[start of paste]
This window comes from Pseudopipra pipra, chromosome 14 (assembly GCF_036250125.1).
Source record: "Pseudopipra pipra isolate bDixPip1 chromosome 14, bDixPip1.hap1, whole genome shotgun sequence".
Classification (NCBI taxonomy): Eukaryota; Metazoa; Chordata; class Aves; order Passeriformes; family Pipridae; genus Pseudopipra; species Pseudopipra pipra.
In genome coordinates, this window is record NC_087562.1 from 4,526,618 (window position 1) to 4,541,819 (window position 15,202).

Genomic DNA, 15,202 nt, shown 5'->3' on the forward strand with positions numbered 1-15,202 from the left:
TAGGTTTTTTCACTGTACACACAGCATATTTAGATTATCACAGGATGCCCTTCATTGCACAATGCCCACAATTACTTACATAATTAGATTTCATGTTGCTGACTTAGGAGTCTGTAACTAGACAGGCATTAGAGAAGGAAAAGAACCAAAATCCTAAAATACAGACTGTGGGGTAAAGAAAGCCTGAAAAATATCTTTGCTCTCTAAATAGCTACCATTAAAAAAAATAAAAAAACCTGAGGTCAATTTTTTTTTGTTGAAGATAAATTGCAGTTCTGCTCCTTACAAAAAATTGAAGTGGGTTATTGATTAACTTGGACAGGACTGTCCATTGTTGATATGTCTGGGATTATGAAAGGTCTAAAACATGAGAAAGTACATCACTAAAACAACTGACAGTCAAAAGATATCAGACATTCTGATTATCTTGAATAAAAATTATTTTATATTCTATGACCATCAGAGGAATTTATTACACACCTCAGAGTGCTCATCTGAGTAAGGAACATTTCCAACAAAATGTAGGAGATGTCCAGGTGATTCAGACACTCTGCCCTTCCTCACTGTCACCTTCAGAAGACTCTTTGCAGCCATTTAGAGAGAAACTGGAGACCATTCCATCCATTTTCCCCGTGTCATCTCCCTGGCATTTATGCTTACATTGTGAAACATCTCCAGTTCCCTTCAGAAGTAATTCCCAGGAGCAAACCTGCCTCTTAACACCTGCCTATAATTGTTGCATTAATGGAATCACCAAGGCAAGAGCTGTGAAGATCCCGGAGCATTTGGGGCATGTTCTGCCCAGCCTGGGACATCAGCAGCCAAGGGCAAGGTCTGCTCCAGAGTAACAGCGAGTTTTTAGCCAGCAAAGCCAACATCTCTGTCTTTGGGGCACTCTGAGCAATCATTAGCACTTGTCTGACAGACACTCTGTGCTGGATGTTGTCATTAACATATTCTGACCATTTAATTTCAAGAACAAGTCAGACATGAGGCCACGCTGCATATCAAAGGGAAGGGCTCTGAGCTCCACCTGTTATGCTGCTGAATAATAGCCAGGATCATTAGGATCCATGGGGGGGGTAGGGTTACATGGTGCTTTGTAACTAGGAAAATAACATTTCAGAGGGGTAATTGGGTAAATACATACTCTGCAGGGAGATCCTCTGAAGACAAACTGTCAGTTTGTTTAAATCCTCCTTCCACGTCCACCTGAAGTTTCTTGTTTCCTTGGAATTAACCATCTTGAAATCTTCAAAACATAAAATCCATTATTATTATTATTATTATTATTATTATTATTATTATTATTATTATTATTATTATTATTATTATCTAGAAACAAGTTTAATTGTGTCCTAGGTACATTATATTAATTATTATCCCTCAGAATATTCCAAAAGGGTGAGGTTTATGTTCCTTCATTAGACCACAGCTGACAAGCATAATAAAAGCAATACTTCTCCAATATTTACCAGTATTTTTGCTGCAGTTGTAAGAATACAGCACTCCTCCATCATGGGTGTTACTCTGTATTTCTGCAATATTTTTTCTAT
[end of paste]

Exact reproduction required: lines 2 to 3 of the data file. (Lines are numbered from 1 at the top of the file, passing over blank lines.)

Source record: "Pseudopipra pipra isolate bDixPip1 chromosome 14, bDixPip1.hap1, whole genome shotgun sequence".
Classification (NCBI taxonomy): Eukaryota; Metazoa; Chordata; class Aves; order Passeriformes; family Pipridae; genus Pseudopipra; species Pseudopipra pipra.